I went to see Earth to Echo the other night.  I’m accustomed to seeing a long line of previews before the feature film starts.  One sequence I was pulled into.  Boys of about 13 were video recording interviews of themselves.  A shy boy told of how he had few friends.  He said a road was going to be built over the only place where he had friends.

Another boy was identified as a foster child.  He had been moved from home to home.  He would not face the camera for the interview.  Another boy narrated while the foster boy, Alex, faced away.

At this point I realized I was actually watching the feature presentation.  Echo to Earth is a modernized retelling of the Spielberg classic ET.  A sinister earth organization has shot down a spaceship.  Three boys find a wounded alien, called Echo, who was on the ship.  With a girl joining them, they help the alien rebuild his ship and return to his native planet.

Some of the story telling is not well handled.  We do not know the exact business of the organization that shot down the alien ship.  We do not learn why they have gone to this specific area of Nevada, although they are pretending to build a road through a neighborhood.  We do not see at the film’s climax this organization’s attempt the alien ship from taking off.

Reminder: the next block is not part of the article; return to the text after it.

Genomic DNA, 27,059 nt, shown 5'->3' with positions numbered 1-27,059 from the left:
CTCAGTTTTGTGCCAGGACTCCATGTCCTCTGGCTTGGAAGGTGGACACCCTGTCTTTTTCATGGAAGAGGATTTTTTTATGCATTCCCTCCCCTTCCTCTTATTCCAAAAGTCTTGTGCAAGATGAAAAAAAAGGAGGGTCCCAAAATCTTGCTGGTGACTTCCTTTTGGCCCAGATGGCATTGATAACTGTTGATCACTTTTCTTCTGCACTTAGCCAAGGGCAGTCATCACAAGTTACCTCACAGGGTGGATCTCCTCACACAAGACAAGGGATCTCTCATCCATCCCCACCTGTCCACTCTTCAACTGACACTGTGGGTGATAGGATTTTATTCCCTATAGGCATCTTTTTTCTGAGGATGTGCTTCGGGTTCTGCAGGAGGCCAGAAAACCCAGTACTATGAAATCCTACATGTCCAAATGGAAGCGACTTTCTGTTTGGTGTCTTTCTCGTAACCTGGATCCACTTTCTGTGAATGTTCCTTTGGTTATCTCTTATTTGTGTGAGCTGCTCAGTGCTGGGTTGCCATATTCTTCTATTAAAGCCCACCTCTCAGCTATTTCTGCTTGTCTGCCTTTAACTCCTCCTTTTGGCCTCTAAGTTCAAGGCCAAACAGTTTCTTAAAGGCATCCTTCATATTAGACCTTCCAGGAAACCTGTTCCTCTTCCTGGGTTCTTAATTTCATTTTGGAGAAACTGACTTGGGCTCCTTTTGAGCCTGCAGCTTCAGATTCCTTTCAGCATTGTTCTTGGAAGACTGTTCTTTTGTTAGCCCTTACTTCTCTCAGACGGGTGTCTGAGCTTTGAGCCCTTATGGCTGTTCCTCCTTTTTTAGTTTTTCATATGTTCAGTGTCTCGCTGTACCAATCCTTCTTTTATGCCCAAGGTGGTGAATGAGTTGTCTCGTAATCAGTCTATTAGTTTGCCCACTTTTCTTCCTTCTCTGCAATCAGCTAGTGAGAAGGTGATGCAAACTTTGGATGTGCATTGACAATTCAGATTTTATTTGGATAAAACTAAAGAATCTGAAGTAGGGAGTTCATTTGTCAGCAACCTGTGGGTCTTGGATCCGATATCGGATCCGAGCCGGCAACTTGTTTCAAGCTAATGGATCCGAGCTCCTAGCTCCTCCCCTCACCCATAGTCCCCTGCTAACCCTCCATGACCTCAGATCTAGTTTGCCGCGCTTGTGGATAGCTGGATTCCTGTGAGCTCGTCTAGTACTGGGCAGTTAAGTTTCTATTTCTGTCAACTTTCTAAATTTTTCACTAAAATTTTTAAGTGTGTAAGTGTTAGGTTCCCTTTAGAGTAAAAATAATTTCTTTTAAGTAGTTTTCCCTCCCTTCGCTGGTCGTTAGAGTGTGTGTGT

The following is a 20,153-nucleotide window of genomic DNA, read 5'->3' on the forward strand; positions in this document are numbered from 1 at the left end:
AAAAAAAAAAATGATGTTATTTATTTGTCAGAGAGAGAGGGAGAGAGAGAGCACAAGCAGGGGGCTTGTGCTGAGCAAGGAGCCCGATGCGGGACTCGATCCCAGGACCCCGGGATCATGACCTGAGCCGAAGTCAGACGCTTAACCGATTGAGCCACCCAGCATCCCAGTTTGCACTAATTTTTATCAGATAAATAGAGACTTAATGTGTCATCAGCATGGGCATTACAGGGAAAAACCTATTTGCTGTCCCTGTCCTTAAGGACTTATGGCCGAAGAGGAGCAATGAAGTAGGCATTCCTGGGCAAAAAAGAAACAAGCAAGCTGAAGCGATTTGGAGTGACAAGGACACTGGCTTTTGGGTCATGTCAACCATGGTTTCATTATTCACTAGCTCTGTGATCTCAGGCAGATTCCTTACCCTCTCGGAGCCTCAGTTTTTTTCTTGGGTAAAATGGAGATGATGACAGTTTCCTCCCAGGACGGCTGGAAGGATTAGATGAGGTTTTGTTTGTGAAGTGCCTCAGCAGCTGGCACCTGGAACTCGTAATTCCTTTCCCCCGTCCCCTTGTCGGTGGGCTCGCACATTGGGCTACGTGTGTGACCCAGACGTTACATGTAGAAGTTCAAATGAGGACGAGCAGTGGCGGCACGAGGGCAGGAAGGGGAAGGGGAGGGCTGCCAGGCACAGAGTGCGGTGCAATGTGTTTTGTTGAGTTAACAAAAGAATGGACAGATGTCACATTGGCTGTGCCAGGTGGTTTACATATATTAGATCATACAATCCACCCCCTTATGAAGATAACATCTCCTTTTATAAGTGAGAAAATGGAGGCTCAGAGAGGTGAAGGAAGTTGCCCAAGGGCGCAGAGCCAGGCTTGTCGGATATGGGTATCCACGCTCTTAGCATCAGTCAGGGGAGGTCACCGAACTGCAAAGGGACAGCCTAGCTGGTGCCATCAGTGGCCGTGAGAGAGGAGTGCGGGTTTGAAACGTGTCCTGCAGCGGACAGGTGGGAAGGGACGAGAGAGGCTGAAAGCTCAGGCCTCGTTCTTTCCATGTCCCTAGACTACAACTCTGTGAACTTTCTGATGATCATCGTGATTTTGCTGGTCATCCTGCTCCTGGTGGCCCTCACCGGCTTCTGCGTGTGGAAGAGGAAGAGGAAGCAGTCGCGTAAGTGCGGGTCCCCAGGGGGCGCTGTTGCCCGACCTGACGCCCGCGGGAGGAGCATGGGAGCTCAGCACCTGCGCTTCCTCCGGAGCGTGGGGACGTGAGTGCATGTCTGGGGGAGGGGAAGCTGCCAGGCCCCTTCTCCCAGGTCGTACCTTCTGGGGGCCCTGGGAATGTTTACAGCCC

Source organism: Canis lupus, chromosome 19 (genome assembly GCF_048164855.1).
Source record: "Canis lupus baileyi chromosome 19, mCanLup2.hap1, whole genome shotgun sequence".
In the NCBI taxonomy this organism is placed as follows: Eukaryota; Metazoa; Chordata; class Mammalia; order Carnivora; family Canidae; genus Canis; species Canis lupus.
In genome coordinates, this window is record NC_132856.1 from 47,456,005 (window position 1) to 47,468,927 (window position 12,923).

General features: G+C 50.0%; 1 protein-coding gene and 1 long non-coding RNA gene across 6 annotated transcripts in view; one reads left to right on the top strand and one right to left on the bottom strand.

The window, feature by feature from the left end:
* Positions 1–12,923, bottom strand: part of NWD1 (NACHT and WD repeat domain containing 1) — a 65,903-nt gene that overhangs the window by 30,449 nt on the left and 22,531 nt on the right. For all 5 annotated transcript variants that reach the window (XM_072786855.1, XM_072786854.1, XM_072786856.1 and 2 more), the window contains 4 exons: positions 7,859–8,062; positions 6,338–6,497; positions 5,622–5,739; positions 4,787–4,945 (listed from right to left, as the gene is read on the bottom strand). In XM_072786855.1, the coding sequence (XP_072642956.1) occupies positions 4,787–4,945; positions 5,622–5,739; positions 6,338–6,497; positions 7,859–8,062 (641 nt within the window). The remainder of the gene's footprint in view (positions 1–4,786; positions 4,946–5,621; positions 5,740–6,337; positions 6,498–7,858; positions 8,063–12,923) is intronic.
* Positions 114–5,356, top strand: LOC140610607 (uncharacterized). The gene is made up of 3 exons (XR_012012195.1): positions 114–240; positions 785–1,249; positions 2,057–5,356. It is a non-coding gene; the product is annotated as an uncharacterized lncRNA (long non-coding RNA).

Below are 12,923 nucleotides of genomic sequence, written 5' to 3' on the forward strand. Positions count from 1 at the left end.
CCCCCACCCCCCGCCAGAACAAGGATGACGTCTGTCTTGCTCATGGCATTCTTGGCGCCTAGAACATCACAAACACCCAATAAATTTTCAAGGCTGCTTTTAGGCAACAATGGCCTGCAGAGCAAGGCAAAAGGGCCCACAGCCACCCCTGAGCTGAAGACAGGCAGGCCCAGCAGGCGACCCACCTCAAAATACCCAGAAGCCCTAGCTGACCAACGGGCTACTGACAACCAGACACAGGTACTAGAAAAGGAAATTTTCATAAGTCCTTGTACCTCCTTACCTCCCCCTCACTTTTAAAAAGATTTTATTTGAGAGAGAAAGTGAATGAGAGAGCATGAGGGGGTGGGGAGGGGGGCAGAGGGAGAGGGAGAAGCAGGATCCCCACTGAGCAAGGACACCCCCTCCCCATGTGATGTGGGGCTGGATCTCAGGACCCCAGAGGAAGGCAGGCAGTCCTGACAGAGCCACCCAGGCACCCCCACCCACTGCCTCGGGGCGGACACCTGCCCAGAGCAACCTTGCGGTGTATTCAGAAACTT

The movie is best in its highly individualized young characters, helped by excellent acting.  Movies in many ways reflect their times.  The family in ET, made in the early 1980’s, has been damaged by divorce.  But the children in the new movie are so much needier and more insecure than those of thirty years ago.

Children are now a lower social priority than they were even at the time of ET.

About jalesy55

Charles Lupia is a playwright, freelance writer and lawyer. His blogs cover a range of topics, from politics to entertainment.
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